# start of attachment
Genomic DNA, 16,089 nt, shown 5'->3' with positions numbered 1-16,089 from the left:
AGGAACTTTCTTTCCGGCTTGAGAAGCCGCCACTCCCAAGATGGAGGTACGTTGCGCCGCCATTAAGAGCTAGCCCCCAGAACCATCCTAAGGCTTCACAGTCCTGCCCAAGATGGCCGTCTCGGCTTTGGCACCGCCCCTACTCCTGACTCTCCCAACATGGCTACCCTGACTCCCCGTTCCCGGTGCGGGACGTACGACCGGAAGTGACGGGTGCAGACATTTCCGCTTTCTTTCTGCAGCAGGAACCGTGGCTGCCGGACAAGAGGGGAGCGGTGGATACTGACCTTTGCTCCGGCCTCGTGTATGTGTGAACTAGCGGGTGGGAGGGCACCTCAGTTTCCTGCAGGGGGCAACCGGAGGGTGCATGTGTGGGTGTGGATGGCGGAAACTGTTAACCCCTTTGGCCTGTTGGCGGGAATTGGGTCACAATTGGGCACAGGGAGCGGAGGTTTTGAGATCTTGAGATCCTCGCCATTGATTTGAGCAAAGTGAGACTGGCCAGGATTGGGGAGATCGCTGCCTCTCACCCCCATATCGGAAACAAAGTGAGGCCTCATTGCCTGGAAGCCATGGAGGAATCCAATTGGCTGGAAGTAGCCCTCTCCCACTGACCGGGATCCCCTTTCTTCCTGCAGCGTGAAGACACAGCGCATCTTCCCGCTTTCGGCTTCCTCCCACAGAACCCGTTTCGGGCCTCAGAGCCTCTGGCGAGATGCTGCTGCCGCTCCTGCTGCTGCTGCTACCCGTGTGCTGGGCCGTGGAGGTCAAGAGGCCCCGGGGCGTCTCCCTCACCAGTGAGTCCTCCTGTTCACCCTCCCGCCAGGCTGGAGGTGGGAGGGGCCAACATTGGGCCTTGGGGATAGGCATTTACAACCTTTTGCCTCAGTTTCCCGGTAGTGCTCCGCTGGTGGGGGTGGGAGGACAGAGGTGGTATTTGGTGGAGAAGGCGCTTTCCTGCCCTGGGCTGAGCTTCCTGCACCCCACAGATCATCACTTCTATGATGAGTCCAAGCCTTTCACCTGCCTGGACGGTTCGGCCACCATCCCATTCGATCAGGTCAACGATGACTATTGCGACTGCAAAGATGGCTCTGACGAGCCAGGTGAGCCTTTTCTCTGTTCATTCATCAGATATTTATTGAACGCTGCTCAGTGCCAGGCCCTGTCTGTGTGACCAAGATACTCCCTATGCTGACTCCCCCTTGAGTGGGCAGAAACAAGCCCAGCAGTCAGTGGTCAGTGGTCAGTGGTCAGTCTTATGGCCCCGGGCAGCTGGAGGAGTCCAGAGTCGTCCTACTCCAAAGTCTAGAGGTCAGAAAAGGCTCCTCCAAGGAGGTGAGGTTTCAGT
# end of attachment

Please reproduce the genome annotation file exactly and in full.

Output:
Genomic DNA, 16,089 nt, shown 5'->3' with positions numbered 1-16,089 from the left:
AGGAACTTTCTTTCCGGCTTGAGAAGCCGCCACTCCCAAGATGGAGGTACGTTGCGCCGCCATTAAGAGCTAGCCCCCAGAACCATCCTAAGGCTTCACAGTCCTGCCCAAGATGGCCGTCTCGGCTTTGGCACCGCCCCTACTCCTGACTCTCCCAACATGGCTACCCTGACTCCCCGTTCCCGGTGCGGGACGTACGACCGGAAGTGACGGGTGCAGACATTTCCGCTTTCTTTCTGCAGCAGGAACCGTGGCTGCCGGACAAGAGGGGAGCGGTGGATACTGACCTTTGCTCCGGCCTCGTGTATGTGTGAACTAGCGGGTGGGAGGGCACCTCAGTTTCCTGCAGGGGGCAACCGGAGGGTGCATGTGTGGGTGTGGATGGCGGAAACTGTTAACCCCTTTGGCCTGTTGGCGGGAATTGGGTCACAATTGGGCACAGGGAGCGGAGGTTTTGAGATCTTGAGATCCTCGCCATTGATTTGAGCAAAGTGAGACTGGCCAGGATTGGGGAGATCGCTGCCTCTCACCCCCATATCGGAAACAAAGTGAGGCCTCATTGCCTGGAAGCCATGGAGGAATCCAATTGGCTGGAAGTAGCCCTCTCCCACTGACCGGGATCCCCTTTCTTCCTGCAGCGTGAAGACACAGCGCATCTTCCCGCTTTCGGCTTCCTCCCACAGAACCCGTTTCGGGCCTCAGAGCCTCTGGCGAGATGCTGCTGCCGCTCCTGCTGCTGCTGCTACCCGTGTGCTGGGCCGTGGAGGTCAAGAGGCCCCGGGGCGTCTCCCTCACCAGTGAGTCCTCCTGTTCACCCTCCCGCCAGGCTGGAGGTGGGAGGGGCCAACATTGGGCCTTGGGGATAGGCATTTACAACCTTTTGCCTCAGTTTCCCGGTAGTGCTCCGCTGGTGGGGGTGGGAGGACAGAGGTGGTATTTGGTGGAGAAGGCGCTTTCCTGCCCTGGGCTGAGCTTCCTGCACCCCACAGATCATCACTTCTATGATGAGTCCAAGCCTTTCACCTGCCTGGACGGTTCGGCCACCATCCCATTCGATCAGGTCAACGATGACTATTGCGACTGCAAAGATGGCTCTGACGAGCCAGGTGAGCCTTTTCTCTGTTCATTCATCAGATATTTATTGAACGCTGCTCAGTGCCAGGCCCTGTCTGTGTGACCAAGATACTCCCTATGCTGACTCCCCCTTGAGTGGGCAGAAACAAGCCCAGCAGTCAGTGGTCAGTGGTCAGTGGTCAGTCTTATGGCCCCGGGCAGCTGGAGGAGTCCAGAGTCGTCCTACTCCAAAGTCTAGAGGTCAGAAAAGGCTCCTCCAAGGAGGTGAGGTTTCAGT